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Burmistrov finds comfort, confidence in new role

by Ryan Dittrick (@ryandittrick) / Winnipeg Jets

CALGARY, Alberta – The infamous ‘comfort level.’ For Winnipeg Jets forward Alexander Burmistrov, it’s more than a cliché.

The 24-year-old is now discovering confidence in his new role after a “nervous” first half transitioning back to the National Hockey League. With points in three of his last four games – including two in a 5-2 win over the Vancouver Canucks Monday, Burmistrov is feeling more comfortable now than he has all season.

“It’s a big relief for me when I’m playing (well) in an offensive role,” Burmistrov said. “I’m still playing lots on the PK and stuff, but it’s big for me to play in this role with those two guys. … I’m used to being — and I want to be — an offensive player. I know I can help this team win
games, and not just defensively. It’s a big thing for me.”

With comfort, comes chemistry. Burmistrov, along with linemates Mathieu Perreault and Marko Dano, combined for seven points in Monday’s win, and were a possession force, averaging, as a unit, +12 in shot differential. Burmistrov alone contributed five shot attempts (two on goal), and three of the
Jets’ 25 total scoring chances.

“I don’t think it’s necessarily having the confidence to make plays,” Head Coach Paul Maurice said, lauding the Russian’s raw skillset, “but when you’re really confident, you don’t make the plays you shouldn’t. You know something good’s going to happen, so you don’t try to force it every shift. You see simpler plays from him, cleaner plays, and he’s moving the puck nicely in the neutral zone.”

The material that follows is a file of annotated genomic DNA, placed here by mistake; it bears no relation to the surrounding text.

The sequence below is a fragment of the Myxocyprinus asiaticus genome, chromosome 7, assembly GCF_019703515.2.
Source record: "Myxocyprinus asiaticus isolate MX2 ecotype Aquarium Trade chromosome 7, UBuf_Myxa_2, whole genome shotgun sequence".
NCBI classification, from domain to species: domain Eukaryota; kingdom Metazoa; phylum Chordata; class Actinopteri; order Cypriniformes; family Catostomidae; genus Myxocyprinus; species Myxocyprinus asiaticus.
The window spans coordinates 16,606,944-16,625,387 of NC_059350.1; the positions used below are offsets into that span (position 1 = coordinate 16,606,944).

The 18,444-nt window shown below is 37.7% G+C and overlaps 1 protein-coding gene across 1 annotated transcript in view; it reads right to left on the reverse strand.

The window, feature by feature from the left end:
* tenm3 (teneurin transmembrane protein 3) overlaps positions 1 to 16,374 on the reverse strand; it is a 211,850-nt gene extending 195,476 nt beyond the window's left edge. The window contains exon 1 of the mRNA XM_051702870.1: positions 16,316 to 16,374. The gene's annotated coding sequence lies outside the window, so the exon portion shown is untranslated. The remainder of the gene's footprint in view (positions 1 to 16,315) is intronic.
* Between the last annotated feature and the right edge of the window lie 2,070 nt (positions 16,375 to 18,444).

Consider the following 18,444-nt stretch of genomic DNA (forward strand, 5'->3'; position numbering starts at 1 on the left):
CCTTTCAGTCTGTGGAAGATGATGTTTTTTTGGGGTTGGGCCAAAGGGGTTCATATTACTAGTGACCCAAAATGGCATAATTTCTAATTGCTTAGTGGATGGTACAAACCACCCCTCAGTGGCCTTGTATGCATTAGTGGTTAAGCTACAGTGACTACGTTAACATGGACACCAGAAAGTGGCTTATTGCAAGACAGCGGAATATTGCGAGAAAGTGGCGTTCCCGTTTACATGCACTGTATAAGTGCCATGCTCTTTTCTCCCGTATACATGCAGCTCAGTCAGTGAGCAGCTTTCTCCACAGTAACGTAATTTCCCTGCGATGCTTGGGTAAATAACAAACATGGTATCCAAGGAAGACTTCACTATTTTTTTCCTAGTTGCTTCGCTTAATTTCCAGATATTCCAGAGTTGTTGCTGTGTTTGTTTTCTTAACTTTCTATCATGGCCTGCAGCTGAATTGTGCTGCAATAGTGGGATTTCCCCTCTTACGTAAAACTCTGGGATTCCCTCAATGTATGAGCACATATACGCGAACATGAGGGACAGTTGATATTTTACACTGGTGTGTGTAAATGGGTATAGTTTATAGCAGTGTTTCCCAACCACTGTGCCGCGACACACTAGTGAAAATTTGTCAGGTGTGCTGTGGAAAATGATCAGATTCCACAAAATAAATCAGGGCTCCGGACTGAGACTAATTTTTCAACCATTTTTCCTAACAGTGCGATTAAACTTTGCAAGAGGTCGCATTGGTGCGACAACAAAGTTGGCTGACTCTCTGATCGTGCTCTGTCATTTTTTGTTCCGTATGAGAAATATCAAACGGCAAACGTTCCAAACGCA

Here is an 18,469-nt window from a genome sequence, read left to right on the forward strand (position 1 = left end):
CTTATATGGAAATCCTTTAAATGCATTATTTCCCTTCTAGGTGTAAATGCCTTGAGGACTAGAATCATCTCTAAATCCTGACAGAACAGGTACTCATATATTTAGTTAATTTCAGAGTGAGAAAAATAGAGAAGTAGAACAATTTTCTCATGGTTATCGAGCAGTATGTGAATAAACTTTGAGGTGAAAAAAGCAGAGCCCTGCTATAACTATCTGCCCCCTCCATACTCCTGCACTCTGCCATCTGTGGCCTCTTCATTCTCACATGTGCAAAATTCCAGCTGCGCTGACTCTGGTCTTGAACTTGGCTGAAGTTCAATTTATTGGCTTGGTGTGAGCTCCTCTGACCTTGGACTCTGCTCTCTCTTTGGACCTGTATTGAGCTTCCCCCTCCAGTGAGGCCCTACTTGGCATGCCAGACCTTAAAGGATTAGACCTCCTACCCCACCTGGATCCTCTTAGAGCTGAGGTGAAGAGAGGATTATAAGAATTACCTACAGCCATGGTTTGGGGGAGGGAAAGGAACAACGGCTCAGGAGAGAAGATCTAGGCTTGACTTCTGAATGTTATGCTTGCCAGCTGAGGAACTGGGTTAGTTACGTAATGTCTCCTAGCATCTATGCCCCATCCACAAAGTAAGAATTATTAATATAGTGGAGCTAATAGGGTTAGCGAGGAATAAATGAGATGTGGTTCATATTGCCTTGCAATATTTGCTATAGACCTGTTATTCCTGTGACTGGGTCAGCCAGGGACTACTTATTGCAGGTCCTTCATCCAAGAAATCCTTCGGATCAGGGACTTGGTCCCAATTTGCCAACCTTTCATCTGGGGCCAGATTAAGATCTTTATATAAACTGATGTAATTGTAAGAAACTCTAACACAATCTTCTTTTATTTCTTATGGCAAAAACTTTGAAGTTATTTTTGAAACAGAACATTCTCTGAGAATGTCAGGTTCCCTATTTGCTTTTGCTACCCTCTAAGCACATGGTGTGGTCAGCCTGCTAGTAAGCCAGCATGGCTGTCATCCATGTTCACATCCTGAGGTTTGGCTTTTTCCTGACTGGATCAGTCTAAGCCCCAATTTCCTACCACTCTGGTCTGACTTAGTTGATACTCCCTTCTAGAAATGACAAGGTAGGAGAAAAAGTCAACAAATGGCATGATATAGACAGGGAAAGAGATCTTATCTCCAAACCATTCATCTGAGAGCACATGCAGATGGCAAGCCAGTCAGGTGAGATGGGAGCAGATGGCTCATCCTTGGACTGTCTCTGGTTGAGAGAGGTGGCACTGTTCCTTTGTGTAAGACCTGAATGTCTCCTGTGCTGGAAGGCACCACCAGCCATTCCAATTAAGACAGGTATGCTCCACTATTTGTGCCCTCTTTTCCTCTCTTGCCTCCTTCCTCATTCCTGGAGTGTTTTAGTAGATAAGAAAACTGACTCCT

Burmistrov agreed, adding that he was putting far too much emphasis on each and every shift earlier in the year. Now, he’s developed trust in both his game and decision-making, which has helped him contribute more effectively at both ends of the ice.

He’s also started to shoot the puck more, too, which is one of his most underrated assets.

“He’s got a great release, and when he puts that in his game, he plays real well,” Maurice said.

Like Monday, when he fired a shot bar down for one of the prettiest of his seven goals this year.


Dustin Byfuglien missed Monday’s game with the flu, necessitating the recall of Julian Melchiori from the Manitoba Moose, and moving Jacob Trouba up to the top pairing alongside Toby Enstrom.

Trouba played a game-high 24:47 and was an even possession player, as he was on the ice for nine shot attempts for and against at even strength.

“Whoever plays with Toby plays well,” Maurice said. “From the analytics and numbers, whoever’s Toby’s partner gives up fewer red-zone shots, gets more, turnovers get cut down, entries go up.”

“He’s a very special player,” Trouba said of Enstrom. “He breaks the puck out by himself a lot of the time with his quickness and his ability to handle the puck. I just try to talk to him as much as I can, read off him. I thought it went pretty well.

“It’s something you want as a player. All the young guys want a bigger role. You’ve got to earn it, and that’s just an opportunity when guys are out.”

Byfuglien was one of the 11 skaters that did practice today at the Saddledome, and is a possibility to play tomorrow against the Flames.

– Ryan Dittrick,

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